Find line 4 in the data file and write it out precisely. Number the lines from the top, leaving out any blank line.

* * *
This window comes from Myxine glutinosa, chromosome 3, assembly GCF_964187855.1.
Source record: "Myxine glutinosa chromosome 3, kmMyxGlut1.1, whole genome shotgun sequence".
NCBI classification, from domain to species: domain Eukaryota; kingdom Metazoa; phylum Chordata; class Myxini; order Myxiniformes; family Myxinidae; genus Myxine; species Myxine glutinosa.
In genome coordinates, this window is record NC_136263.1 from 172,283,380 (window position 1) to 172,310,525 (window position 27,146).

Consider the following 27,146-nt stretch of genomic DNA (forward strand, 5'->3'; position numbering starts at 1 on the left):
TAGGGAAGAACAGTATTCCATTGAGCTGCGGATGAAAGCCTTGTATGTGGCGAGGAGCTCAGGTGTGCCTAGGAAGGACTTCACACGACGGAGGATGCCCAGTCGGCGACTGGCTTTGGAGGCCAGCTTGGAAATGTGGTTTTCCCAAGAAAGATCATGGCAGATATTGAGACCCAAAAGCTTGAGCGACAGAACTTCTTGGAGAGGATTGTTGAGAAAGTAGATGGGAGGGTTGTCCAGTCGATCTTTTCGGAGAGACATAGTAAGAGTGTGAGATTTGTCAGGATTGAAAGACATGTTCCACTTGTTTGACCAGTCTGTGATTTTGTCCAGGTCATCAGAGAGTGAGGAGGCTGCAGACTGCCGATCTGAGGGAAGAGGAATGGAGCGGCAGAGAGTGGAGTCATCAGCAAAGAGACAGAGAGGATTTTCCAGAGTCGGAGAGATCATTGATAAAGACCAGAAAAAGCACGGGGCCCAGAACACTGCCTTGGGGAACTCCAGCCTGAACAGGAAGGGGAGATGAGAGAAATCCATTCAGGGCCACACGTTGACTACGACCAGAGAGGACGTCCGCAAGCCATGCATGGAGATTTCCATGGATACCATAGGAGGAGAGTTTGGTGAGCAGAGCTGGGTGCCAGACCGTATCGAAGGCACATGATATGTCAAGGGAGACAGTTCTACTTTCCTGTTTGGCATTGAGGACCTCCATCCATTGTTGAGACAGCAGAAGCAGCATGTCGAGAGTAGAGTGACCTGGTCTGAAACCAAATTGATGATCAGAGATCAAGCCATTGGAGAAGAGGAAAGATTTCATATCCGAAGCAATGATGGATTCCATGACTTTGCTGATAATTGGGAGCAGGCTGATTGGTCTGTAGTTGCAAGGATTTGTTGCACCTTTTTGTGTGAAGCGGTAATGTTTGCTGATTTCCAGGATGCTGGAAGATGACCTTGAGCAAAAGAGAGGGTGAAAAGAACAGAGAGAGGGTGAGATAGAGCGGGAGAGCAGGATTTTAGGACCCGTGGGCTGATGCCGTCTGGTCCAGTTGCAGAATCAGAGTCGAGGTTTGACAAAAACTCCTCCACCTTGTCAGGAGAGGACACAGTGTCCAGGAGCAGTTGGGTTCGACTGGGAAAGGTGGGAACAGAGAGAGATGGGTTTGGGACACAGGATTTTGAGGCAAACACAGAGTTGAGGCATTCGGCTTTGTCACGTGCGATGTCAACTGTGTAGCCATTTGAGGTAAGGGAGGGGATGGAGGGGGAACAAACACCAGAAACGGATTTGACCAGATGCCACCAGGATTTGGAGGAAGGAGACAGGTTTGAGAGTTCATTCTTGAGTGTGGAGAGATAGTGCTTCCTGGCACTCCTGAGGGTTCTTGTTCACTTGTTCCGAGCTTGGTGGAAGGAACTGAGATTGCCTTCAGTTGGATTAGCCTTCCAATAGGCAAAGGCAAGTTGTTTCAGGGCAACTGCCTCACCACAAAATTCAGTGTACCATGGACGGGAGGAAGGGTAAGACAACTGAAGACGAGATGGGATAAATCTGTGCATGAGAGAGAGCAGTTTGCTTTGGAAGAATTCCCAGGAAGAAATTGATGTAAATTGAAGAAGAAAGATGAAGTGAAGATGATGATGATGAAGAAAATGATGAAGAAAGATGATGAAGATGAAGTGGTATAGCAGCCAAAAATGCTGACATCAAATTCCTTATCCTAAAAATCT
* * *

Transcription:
In genome coordinates, this window is record NC_136263.1 from 172,283,380 (window position 1) to 172,310,525 (window position 27,146).